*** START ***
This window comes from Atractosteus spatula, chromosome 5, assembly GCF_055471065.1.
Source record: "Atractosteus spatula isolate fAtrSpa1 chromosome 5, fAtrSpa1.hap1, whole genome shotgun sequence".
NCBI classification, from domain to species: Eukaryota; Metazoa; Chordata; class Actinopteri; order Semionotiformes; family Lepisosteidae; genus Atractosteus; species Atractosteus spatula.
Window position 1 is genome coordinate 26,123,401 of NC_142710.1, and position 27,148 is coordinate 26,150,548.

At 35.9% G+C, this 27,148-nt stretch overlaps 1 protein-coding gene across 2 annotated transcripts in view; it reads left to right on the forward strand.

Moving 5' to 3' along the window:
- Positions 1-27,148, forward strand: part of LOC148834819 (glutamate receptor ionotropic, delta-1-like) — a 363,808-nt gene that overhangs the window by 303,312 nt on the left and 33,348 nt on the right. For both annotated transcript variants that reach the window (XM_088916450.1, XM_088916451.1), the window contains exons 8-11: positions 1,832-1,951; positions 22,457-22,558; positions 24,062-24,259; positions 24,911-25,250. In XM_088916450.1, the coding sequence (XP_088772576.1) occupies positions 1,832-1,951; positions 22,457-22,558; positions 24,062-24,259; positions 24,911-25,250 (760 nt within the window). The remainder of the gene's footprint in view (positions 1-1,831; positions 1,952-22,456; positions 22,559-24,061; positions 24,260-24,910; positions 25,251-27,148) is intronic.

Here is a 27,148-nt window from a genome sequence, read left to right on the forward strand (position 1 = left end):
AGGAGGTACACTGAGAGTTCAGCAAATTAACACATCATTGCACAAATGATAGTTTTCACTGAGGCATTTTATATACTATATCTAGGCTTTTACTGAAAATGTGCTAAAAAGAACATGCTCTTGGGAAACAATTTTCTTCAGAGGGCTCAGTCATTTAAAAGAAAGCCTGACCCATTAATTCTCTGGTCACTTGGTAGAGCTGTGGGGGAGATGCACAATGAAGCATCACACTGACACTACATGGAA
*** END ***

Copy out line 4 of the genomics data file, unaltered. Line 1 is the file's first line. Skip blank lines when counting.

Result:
Window position 1 is genome coordinate 26,123,401 of NC_142710.1, and position 27,148 is coordinate 26,150,548.